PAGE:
The well-known season 10 opener of “Undercover Boss” featured Walk-On’s Bistreaux & Bar. Brandon Landry, owner, went to the Lafayette location where he worked undercover with Jessica Comeaux, an assistant manager. Comeaux came across as a dedicated employee of the company, and she was given a well-deserved reward for her work. But I rolled my eyes as the show described the team as a “family.” I take offense at combining business and family, unless you’re really family. Why shouldn’t this work dynamic be used?

Employers don’t have loyalty to employees.

One of the biggest reasons work isn’t family is that loyalty doesn’t go both ways. Employers who act as though employees are family wouldn’t hesitate to fire someone if it came down to it. In most families, you support each other during tough times, but that wouldn’t be the case in a business. If you’ve ever thought that you can’t ask for a raise or vacation, you’ve probably bought into the theory that “work is a family.” No, work is a contract.

Would the roles be okay if the genders were reversed?

At Walks-Ons, Comeaux is referred to as “Mama Jess,” by “some of the girls.” I have to wonder how that would come across if Comeaux were a man being called “Daddy Jess” by younger team members? See any problem with that? What happens when the boss is a 30-year-old and the employee is senior? Using family terminology to describe work relationships is just wrong.

Families’ roles are complex.

You’ll spend over 2,000 hours with your co-workers every year. It’s human nature to want to belong. But when you think of your job like a family, you may bring dysfunction into the workplace.

What if you never had a mom, or if your dad was abusive? Professional relationships don’t need the added complexity of “family” norms. Seeing your boss as “mom” or “dad” completely skews the roles of boss/employee. When your mom asks you to do more, it’s hard to say no. If your “work mom or dad” wants you to stay late, it’s going to be hard to set boundaries when you buy into the bogus theory that work is family. Stop thinking of work this way.

Check your business culture to make sure that your team has healthy boundaries and teamwork. Having a great work culture doesn’t have to mean you think of your team as family. It means that you appreciate your team, let them have good work-life balance and understand professionalism.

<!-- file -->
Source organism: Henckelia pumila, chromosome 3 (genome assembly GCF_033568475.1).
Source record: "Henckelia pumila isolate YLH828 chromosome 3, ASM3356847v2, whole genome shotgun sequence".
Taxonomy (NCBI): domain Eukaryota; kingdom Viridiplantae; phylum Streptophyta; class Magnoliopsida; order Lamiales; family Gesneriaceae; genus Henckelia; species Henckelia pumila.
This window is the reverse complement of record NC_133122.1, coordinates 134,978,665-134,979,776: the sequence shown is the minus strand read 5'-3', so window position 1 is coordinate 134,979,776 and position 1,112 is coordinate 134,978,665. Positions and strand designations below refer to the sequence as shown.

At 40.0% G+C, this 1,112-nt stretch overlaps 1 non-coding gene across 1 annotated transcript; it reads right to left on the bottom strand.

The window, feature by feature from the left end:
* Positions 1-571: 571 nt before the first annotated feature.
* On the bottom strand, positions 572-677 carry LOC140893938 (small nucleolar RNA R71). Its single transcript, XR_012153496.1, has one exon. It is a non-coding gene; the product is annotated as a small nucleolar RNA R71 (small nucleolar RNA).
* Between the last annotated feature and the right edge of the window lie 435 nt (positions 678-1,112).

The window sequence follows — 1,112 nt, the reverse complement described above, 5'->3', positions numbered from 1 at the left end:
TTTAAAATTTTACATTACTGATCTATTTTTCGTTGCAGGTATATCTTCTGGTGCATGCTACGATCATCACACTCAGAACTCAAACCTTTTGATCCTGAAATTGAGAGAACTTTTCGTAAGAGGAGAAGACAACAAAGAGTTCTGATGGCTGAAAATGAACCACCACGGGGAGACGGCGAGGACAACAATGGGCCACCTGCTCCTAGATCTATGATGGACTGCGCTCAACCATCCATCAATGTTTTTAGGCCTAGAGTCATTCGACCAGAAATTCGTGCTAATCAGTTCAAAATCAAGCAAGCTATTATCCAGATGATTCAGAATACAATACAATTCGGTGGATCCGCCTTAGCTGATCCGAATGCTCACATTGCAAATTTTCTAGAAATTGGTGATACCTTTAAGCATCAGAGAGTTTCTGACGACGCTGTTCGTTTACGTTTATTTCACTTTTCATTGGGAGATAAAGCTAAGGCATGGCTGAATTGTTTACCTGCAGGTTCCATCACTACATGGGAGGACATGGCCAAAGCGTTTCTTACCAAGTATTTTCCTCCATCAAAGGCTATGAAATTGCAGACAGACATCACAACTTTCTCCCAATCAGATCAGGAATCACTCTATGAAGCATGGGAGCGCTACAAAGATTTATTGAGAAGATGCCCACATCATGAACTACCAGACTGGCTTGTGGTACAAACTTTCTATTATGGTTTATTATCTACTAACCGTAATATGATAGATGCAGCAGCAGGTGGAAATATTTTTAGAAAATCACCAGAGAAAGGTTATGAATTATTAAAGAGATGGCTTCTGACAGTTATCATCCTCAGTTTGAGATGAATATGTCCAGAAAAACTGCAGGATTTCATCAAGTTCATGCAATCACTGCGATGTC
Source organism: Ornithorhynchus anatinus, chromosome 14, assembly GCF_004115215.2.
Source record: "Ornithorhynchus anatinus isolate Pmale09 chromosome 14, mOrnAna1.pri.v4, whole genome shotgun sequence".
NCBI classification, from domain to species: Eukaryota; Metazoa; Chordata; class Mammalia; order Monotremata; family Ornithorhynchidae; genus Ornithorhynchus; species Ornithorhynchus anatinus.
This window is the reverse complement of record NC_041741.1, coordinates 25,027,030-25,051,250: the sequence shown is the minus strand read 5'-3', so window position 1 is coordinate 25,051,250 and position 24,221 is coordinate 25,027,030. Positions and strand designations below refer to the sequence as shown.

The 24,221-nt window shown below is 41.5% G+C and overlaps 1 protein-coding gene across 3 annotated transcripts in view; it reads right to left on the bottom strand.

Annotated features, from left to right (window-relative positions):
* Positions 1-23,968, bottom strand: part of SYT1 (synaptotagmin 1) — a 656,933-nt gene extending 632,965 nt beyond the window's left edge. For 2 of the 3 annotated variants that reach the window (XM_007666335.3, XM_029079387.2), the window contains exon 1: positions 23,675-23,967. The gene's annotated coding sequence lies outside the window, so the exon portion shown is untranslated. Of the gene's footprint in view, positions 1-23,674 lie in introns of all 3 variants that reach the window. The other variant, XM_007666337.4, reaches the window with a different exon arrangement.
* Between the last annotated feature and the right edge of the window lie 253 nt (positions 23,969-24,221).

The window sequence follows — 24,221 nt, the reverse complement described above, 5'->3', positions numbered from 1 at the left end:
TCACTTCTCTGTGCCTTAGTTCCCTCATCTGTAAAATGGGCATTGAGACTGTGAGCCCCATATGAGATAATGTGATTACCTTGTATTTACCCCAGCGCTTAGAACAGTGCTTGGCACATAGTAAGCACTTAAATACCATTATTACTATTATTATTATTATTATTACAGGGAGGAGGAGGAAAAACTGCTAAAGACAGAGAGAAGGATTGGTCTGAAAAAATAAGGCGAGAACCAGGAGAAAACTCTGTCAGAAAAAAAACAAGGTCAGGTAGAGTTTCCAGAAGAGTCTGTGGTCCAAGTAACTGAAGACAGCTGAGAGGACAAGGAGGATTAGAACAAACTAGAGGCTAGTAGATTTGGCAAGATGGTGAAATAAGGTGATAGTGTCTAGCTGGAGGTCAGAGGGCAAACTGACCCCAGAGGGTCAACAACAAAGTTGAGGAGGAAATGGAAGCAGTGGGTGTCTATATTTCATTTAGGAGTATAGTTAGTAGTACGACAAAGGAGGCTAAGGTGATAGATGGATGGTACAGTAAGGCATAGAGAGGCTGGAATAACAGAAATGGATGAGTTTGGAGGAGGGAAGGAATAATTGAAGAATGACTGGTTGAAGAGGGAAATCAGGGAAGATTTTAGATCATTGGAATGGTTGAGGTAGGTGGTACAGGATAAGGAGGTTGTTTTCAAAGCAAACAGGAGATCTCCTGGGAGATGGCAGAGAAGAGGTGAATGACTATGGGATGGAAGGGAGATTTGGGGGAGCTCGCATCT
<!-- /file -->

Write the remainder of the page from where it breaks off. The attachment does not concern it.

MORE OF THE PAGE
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Business Marketing

Market your side hustle with these 6 tips

(BUSINESS MARKETING) It can be hard to stand out from the crowd when you’re starting a new side hustle. Here are some easy ways to make your marketing efforts more effective.

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Side hustles have become the name of the game, and especially during these turbulent times, we have to get extra creative when it comes to making money. With so many of us making moves and so much noise, it can be hard to get the word out and stand out when sharing your side hustle.

Reuben Jackson of Big Think shared five ways that you can market your side hustle (we added a sixth tip for good measure), and comment with your thoughts and ideas on the subject:

  1. Referrals: Don’t Be Afraid to Ask!
    If you’re going to make a splash, you have to be willing to ask for favors. Reach out to your network and ask them to help spread the word on your new venture. This can be as simple as asking your friends to share a Facebook post with information that refers them to your page or website. Word of mouth is still important and incredibly effective.
  2. Start Where You Are
    Immediately running an expensive ad right out of the gate may not be the most effective use of your (likely) limited funds. Use the resources you do have to your advantage – especially if you’re just testing things out to see how the side hustle goes in the real world. You can do this by creating a simple, informational landing page for a small fee. Or, if you’re not looking to put any money into it right away, create an enticing email signature that explains what you do in a concise and eye-catching way. Check out these tools to create a kickin’ email signature.
  3. Gather Positive Reviews
    If you’ve performed a service or sold a product, ask your customers to write a review on the experience. Never underestimate how many potential customers read reviews before choosing where to spend their money, so this is an incredibly important asset. Once a service is completed or a product is sold, send a thank you note to your customer and kindly ask them to write a review. Be sure to provide them with links to easily drop a line on Yelp or your company’s Facebook page.
  4. Be Strategic With Social
    It’s common to think that you have to have a presence on all channels right away. Start smaller. Think about your demographic and do some research on which platforms reach that demographic most effectively. From there, put your time and energy into building a presence on one or two channels. Post consistently and engage with followers. After you’ve developed a solid following, you can then expand to other platforms.
  5. Give Paid Marketing A Shot
    Once you’ve made a dollar or two, try experimenting with some Facebook or Twitter ads. They’re relatively cheap to run and can attract people you may not have otherwise had a chance to reach out to. Again, the key is to start small and don’t get discouraged if these don’t have people knocking your door down; it may take trial and error to create the perfect ad for your hustle.
  6. Go Local
    Local newspapers and magazines are always looking for news on what local residents are doing. Send an email to your town/city’s journal or local Patch affiliate. Let them know what you’re up to, offer yourself for an interview, and give enticing information. The key is doing this in a way that your hustle is seen as beneficial to the public, and is not just an ad.